- UNC-Charlotte’s biology program has ties to the Green Swamp in the Southeast Coastal Plain, Hickory Nut Gorge in the Southern Blue Ridge and Black Ankle Bog.
- Longtime Conservancy supporter Jim Matthews was a part of that program for many years.
- UNC-Charlotte's herbarium, an impressive collection assembled by biology students, contains plants from 15 different counties, over 42,000 species.
The Green Swamp was another place where biology work was done by UNC-Charlotte students.
Although The Nature Conservancy doesn’t have any projects in Mecklenburg County, there are strong ties between the organization and the Charlotte area. Much of that connection comes from UNC-Charlotte’s biology program, work that was important to several key Conservancy projects: the Green Swamp in the Southeast Coastal Plain, Hickory Nut Gorge in the Southern Blue Ridge and Black Ankle Bog in the Piedmont. Longtime Conservancy supporter Jim Matthews was a part of that program for many years. He began teaching there in 1964, creating its herbarium and eventually heading the department.
Today, Matthews continues his work on the herbarium, which is now part of the Mecklenburg Parks and Recreation Department. His work has been recognized in a number of ways – one of them is where the herbarium now makes its home, the James F. Matthews Center for Biodiversity Studies at Reedy Creek Nature Center.
Matthews’ students collected many of the herbarium specimens, which cover Mecklenburg and 14 nearby counties. In the late 1960s and early 1970s, those students started branching out with their collection work. “We were traveling across the state during breaks,” he explains. “Anyone who had an aunt or an uncle or other relatives that would let us stay with them, we made reservations.”
Word soon got out that UNC-Charlotte had a talented staff and a cadre of students who were ready to visit North Carolina’s special places and do field work. When Lu Morse, owner of Chimney Rock Park, wanted to get an inventory of plants on his property he came to Matthews. Matthews and his students’ work provided the basis for the Conservancy’s conservation in Hickory Nut Gorge. “We found things at low levels, 900 to 1,000 feet that normally grow at 2,500 feet,” he explains.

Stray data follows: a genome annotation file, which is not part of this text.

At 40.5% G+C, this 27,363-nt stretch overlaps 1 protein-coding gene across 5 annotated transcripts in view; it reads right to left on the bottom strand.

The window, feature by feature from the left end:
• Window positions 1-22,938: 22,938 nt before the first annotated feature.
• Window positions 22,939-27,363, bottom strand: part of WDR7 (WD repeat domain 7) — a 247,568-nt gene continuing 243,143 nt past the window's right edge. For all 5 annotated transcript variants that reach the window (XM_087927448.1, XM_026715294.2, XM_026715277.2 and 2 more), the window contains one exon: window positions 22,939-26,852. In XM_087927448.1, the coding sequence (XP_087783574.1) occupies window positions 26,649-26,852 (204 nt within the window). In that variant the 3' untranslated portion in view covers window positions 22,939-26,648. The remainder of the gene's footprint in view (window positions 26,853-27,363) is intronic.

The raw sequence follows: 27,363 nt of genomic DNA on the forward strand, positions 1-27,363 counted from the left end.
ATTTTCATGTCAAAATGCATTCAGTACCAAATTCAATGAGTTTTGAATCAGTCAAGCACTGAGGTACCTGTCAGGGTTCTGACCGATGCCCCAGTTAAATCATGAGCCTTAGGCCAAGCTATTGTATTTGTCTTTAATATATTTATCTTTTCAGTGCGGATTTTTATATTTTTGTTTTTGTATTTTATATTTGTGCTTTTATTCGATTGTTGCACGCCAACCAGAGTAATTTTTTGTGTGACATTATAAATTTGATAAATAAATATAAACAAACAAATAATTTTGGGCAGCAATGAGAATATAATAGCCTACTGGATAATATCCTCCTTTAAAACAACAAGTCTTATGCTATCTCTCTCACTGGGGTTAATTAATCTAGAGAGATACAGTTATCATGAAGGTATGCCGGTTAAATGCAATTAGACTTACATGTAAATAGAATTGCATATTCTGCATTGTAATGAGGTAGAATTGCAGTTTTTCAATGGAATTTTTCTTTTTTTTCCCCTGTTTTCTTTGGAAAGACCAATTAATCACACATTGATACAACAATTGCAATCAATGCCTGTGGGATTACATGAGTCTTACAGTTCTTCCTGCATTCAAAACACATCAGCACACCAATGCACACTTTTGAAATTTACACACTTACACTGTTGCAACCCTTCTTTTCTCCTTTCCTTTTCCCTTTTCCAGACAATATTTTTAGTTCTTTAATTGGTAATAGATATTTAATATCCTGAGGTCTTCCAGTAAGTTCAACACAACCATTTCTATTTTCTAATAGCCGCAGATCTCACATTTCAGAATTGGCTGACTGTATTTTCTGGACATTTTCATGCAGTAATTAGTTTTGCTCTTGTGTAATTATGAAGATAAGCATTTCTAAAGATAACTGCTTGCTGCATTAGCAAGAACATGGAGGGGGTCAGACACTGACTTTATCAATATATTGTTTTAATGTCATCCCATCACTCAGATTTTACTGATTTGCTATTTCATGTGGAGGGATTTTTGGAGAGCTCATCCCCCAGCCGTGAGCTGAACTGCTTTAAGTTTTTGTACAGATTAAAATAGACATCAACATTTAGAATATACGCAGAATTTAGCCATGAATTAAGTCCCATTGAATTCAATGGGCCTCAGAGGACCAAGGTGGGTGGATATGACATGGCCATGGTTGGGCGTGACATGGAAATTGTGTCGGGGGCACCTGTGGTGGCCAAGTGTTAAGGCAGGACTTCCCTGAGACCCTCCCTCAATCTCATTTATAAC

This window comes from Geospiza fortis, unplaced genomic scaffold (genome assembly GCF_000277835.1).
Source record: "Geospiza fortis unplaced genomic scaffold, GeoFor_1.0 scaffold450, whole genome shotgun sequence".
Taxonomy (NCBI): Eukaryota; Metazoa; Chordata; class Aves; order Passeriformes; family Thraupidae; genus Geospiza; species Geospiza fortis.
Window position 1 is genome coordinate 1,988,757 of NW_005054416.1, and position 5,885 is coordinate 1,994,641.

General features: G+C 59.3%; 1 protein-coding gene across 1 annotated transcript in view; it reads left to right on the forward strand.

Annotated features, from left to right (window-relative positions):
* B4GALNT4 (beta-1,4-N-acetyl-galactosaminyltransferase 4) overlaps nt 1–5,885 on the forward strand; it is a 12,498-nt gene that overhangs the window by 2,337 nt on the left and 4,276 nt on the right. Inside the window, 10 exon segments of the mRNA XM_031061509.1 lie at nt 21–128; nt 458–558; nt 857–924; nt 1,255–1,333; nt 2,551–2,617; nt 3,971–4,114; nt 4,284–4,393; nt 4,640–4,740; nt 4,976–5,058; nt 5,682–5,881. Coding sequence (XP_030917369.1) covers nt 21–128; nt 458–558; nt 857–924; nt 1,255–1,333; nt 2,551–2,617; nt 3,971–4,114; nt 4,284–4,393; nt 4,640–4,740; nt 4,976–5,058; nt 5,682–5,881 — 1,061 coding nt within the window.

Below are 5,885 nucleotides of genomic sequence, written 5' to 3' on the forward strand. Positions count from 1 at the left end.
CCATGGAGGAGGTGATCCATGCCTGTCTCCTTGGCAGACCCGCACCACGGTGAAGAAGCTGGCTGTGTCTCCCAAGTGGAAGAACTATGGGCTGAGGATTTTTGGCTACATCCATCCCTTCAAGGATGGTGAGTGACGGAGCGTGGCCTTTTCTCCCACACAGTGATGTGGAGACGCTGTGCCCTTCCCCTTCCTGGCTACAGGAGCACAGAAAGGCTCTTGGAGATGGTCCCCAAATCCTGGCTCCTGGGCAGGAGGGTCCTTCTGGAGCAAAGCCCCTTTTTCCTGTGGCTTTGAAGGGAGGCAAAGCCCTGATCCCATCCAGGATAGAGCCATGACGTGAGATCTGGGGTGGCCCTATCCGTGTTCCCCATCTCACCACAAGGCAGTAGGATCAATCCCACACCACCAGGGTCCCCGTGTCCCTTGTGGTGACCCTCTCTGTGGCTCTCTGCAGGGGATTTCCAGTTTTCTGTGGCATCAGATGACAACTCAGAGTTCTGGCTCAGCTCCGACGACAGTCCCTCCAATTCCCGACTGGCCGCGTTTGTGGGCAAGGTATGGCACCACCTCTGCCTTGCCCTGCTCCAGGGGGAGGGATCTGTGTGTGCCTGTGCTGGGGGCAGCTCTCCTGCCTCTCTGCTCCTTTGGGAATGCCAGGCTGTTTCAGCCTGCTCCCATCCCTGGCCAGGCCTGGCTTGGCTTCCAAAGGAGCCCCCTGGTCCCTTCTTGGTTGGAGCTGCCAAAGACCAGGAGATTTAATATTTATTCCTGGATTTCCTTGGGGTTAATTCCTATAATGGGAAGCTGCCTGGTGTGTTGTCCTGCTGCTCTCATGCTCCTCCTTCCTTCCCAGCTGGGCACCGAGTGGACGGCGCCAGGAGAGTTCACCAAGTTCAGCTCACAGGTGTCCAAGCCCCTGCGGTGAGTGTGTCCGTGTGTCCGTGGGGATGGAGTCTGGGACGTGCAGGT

Larry Mellichamp, Director of UNC-Charlotte’s Botanical Gardens, was one of those students. “Undergrads at UNC-Charlotte were doing what graduate students did at bigger schools,” Mellichamp says.
Mellichamp says the program was effective at creating botanists. “When I heard the term plant systematics (the biological classification of plants), I thought it was about plumbing,” he says, with a laugh. “But, I remember the day I realized that I was going to be a botanist; It was when I looked at a dandelion and thought of it as its Latin name – taraxacum officinale.”
Mellichamp remembers those road field trips fondly. Discovering Black Ankle Bog in Montgomery County was the result of one of those visits. “Within a few seconds, we knew that it was a significant find – a piece of the coastal plain in the Piedmont,” he says. The 282-acre tract is home to longleaf pine and pitcher plants. The Conservancy has owned the preserve since 1991 and has intensified management efforts, particularly through the use of controlled burning. Mellichamp recently visited the bog and was pleased to see that it looks better today than it did when he first visited.
Matthews, Mellichamp and UNC-Charlotte’s reach in botanical circles is deep. Johnny Randall, Assistant Director of the North Carolina Botanical Garden, was a student of both Matthews and Mellichamp. Randall grew up in Charlotte and always wanted to do something environmental. “Jim Matthews’ class really turned me on to botany. I took introductory to botany with him and then I took every course offered in plant biology,” Randall says. “It was really a hot bed of undergraduate enthusiasm. The undergrads would hang out in the herbarium. You never find undergrads hanging out in the herbarium; that’s where grad students normally hang out. It was because of this inspiring group of professors.”